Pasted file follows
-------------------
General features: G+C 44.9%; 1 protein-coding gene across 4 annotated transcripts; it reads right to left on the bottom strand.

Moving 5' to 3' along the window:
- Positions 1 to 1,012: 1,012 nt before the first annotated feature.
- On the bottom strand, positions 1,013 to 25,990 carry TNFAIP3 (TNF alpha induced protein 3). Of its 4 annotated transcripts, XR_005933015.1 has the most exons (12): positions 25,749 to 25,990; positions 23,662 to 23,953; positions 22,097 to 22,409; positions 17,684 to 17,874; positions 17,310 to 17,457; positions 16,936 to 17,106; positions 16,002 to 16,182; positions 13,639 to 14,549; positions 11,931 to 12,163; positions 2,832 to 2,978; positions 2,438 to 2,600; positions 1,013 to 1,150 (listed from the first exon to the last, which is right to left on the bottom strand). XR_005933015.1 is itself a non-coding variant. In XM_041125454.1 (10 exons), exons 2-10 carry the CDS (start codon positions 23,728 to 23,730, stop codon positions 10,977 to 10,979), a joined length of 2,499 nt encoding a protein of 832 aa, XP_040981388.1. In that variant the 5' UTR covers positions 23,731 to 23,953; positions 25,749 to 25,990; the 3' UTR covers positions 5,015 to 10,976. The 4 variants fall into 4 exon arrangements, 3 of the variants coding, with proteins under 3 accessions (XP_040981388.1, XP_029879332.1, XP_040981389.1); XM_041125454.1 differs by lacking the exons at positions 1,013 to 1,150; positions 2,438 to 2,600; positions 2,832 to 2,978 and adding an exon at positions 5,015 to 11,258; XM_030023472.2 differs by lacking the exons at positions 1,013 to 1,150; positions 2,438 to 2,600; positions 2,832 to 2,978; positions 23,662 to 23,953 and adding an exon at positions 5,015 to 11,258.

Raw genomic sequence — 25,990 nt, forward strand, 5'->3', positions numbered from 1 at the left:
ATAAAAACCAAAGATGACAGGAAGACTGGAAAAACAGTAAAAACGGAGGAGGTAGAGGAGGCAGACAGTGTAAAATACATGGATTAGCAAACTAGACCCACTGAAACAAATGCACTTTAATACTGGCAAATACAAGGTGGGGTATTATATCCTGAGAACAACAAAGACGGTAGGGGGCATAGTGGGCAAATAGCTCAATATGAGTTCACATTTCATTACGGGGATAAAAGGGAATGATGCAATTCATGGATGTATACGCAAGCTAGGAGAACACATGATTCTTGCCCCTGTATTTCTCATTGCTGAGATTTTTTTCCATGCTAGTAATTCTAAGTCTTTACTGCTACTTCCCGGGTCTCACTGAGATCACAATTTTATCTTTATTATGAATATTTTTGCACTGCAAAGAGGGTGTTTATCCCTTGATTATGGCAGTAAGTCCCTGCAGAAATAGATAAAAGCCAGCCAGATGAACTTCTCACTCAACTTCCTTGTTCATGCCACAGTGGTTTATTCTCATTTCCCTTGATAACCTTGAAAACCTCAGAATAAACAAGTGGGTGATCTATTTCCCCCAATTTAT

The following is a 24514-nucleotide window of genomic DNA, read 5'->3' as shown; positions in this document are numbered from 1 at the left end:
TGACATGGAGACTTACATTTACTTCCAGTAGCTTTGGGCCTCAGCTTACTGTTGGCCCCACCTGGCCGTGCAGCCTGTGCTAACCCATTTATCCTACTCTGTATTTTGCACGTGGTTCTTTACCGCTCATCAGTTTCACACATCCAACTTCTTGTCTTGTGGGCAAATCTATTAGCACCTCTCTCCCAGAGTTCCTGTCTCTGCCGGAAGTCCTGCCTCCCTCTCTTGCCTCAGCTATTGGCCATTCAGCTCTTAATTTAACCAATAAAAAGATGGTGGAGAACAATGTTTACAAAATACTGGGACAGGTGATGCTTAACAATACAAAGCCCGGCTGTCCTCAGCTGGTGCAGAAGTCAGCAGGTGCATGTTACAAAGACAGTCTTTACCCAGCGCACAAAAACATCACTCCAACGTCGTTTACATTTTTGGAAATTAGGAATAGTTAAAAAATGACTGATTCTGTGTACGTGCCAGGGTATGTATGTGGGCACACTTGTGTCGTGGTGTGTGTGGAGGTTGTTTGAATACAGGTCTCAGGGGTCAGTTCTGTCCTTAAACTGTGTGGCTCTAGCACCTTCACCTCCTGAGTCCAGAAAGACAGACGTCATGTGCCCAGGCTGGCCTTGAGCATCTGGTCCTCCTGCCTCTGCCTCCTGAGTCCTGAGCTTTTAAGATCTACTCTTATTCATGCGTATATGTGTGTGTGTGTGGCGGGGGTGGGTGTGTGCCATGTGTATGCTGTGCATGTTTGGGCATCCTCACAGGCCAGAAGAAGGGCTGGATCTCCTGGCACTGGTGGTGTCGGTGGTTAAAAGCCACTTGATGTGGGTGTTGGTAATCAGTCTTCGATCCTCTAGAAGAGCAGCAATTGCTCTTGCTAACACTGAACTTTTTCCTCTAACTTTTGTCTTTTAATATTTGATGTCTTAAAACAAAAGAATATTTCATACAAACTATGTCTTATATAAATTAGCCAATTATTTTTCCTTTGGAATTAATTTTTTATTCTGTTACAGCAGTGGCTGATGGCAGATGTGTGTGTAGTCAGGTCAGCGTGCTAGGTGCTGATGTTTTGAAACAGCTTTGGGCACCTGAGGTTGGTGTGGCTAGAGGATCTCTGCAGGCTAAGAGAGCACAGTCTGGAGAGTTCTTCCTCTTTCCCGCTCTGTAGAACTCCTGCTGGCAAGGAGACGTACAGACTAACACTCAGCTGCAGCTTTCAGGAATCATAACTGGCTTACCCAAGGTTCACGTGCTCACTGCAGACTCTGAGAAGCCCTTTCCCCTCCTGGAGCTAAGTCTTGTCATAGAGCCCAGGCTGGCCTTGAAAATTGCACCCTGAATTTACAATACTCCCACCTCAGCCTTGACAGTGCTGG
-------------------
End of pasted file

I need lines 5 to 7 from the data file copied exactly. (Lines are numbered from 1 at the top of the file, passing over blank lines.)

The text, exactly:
Raw genomic sequence — 25,990 nt, forward strand, 5'->3', positions numbered from 1 at the left:
ATAAAAACCAAAGATGACAGGAAGACTGGAAAAACAGTAAAAACGGAGGAGGTAGAGGAGGCAGACAGTGTAAAATACATGGATTAGCAAACTAGACCCACTGAAACAAATGCACTTTAATACTGGCAAATACAAGGTGGGGTATTATATCCTGAGAACAACAAAGACGGTAGGGGGCATAGTGGGCAAATAGCTCAATATGAGTTCACATTTCATTACGGGGATAAAAGGGAATGATGCAATTCATGGATGTATACGCAAGCTAGGAGAACACATGATTCTTGCCCCTGTATTTCTCATTGCTGAGATTTTTTTCCATGCTAGTAATTCTAAGTCTTTACTGCTACTTCCCGGGTCTCACTGAGATCACAATTTTATCTTTATTATGAATATTTTTGCACTGCAAAGAGGGTGTTTATCCCTTGATTATGGCAGTAAGTCCCTGCAGAAATAGATAAAAGCCAGCCAGATGAACTTCTCACTCAACTTCCTTGTTCATGCCACAGTGGTTTATTCTCATTTCCCTTGATAACCTTGAAAACCTCAGAATAAACAAGTGGGTGATCTATTTCCCCCAATTTAT

The following is a 24514-nucleotide window of genomic DNA, read 5'->3' as shown; positions in this document are numbered from 1 at the left end: